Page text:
Sheep producers are accustomed to having a species that isn’t well-funded when it comes to research. Producers are pretty much on their own when it comes to learning anything new about sheep health, reproduction or other aspects of husbandry.
But the demand for lamb is growing, and the majority of lamb consumers in the United States live in the northeast. There’s also a demand for high-quality fleeces for hand spinning, especially fleeces that have color. Fortunately for sheep producers, Chris Posbergh, a PhD student at Cornell University, is interested in sheep. Chris did some undergraduate genetics research work in horses and sheep in an honors program, and is currently working with Dr. Heather Huson in Cornell’s livestock genetics lab.
For his PhD work, Chris is involved with several genetics projects that will help boost sheep breeders’ bottom lines. “The emphasis now is more toward a genomic-based approach,” said Chris. “We’re looking at the whole genome as opposed to individual genes.” Chris is working primarily with sheep, and also helps with genetics projects involving cattle, goats, dogs and musk ox.
Chris grew up on a sheep farm in New Jersey, where the family started with Dorsets, then added Romneys. As they learned more about wool, Chris discovered there’s a variety of colors between black and white, and explains that moorit is the term for brown sheep. “The wool will be brown, around the eyes and nose, the hooves, and even the tongue will be brown,” he said. “It isn’t a pattern, it’s a base color, and there are many different shades. Is it the same mutation in different breeds, or is it different in each one that causes the brown coat? That’s what I hope to find out.”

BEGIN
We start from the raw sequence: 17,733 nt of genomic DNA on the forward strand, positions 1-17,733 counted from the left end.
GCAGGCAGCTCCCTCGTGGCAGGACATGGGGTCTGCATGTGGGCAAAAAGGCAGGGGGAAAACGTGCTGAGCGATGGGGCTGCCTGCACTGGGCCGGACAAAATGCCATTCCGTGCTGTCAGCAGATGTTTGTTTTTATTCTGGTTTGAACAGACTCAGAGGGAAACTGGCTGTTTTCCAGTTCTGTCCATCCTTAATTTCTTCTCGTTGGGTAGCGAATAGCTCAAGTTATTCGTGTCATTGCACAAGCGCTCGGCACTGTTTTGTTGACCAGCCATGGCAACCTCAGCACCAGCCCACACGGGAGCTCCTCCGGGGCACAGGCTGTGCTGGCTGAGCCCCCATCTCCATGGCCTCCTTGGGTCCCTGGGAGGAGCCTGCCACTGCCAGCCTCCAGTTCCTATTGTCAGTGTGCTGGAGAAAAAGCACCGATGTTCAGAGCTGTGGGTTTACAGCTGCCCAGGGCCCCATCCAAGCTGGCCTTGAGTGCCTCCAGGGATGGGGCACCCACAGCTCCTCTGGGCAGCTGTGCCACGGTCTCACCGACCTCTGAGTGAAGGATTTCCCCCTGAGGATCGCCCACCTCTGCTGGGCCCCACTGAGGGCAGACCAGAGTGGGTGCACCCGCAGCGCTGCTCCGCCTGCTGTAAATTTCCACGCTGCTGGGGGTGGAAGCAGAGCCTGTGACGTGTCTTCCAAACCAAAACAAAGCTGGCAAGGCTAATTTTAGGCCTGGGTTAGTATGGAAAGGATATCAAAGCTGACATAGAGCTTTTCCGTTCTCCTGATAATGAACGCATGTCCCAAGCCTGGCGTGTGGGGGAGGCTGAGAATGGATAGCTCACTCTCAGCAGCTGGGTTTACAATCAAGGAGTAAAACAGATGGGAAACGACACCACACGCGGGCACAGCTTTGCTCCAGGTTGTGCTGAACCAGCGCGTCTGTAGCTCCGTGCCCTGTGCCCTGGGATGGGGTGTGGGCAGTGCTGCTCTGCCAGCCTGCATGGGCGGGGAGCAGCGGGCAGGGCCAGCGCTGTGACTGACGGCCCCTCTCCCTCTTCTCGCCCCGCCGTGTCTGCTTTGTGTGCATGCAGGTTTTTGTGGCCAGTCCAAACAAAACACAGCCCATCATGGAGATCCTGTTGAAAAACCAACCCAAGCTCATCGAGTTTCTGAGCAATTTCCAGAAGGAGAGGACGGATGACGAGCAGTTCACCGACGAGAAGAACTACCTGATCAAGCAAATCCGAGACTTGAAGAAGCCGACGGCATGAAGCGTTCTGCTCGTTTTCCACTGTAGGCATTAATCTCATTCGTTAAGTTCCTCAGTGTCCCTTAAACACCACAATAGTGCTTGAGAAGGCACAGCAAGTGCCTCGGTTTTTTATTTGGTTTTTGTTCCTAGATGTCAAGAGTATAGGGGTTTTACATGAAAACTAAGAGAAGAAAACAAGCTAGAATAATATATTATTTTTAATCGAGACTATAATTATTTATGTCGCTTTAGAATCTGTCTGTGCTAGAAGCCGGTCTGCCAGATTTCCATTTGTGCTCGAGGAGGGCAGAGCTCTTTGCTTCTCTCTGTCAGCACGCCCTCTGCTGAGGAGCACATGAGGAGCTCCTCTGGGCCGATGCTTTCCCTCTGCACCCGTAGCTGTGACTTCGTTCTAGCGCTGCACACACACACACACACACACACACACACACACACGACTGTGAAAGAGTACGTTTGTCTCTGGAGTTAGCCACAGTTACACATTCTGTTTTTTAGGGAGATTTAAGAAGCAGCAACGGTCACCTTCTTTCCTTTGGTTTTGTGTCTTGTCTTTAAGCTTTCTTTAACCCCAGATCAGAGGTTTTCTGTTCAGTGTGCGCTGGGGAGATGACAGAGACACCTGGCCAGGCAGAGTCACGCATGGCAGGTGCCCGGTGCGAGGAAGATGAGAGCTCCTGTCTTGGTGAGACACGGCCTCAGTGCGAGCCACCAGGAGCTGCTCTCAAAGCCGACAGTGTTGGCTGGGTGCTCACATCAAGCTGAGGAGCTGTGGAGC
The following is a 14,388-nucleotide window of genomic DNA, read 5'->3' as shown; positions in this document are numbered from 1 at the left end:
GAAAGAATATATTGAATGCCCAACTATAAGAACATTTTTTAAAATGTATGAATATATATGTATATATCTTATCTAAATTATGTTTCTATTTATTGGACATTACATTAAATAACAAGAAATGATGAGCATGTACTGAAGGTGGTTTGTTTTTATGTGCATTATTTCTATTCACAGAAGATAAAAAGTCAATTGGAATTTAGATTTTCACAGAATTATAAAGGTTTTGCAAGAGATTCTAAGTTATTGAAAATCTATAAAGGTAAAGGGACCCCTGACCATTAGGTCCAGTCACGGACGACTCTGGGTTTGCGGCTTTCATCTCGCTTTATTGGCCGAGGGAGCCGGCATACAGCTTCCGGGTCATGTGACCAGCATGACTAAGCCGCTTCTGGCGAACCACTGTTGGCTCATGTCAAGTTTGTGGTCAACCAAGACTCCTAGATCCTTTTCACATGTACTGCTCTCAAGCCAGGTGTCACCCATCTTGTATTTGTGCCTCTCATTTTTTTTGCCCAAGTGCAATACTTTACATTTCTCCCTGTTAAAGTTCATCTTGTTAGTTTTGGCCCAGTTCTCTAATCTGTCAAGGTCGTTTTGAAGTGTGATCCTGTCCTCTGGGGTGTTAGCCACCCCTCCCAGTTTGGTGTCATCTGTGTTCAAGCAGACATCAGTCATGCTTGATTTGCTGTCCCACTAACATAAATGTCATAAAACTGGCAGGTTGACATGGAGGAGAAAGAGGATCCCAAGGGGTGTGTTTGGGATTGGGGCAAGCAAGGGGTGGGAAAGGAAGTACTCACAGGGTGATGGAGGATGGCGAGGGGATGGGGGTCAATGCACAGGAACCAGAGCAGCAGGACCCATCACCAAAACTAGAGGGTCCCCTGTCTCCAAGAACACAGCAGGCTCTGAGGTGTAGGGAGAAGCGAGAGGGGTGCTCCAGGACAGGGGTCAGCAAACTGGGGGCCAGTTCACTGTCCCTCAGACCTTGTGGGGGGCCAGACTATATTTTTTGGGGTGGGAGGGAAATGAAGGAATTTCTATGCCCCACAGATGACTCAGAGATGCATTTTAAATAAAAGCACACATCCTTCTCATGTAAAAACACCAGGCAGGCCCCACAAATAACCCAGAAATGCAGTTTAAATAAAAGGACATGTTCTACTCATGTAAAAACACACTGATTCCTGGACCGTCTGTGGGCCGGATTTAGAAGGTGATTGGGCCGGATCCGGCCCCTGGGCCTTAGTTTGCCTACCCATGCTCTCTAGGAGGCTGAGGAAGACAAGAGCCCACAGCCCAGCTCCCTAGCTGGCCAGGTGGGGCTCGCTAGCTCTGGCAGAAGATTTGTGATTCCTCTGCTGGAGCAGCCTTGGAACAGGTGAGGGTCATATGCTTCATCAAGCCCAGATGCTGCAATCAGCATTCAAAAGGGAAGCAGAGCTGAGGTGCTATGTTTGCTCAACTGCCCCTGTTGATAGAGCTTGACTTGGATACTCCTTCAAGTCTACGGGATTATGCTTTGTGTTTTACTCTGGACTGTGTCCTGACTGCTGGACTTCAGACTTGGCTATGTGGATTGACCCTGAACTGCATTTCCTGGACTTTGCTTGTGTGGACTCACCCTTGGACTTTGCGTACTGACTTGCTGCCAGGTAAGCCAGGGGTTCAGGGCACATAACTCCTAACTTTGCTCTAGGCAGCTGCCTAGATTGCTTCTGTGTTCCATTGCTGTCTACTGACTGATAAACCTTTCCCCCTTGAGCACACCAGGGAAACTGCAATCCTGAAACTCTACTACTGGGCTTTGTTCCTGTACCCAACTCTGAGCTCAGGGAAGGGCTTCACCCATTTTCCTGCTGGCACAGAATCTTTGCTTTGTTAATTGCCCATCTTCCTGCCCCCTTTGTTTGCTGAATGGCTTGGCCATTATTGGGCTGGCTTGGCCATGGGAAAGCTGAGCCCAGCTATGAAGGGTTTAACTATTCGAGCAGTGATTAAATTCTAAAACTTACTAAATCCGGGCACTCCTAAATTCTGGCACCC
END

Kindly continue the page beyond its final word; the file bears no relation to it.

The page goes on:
The genomic work that Chris is doing will be economically important for small-scale producers who market moorit and black natural-colored fleeces. He’s also doing work that will be important to commercial producers, focusing on out-of-season lambing and mature body size. Chris noted that although he isn’t currently working on the genetics of parasite resilience (the ability of the sheep to withstand a certain level of parasitism), there are several southern universities focusing on such work. He also says at a conference he recently attended there are research projects aimed at locating regions of the genome that indicate resilience.
For his coat color research, Chris is using Finn, Shetland, Romedale, Merinos and several other breeds. “As long as they’re moorit or black,” he said. “I want to see if the mutation is the same across breeds. For the out-of-season lambing research, I’m working mostly with Dorsets and Polypays. For mature body size, I’m working with as many breeds I can get, and have data on Jacobs, Shetlands and Icelandics, Suffolks, Hampshires, Dorsets and Lincolns.”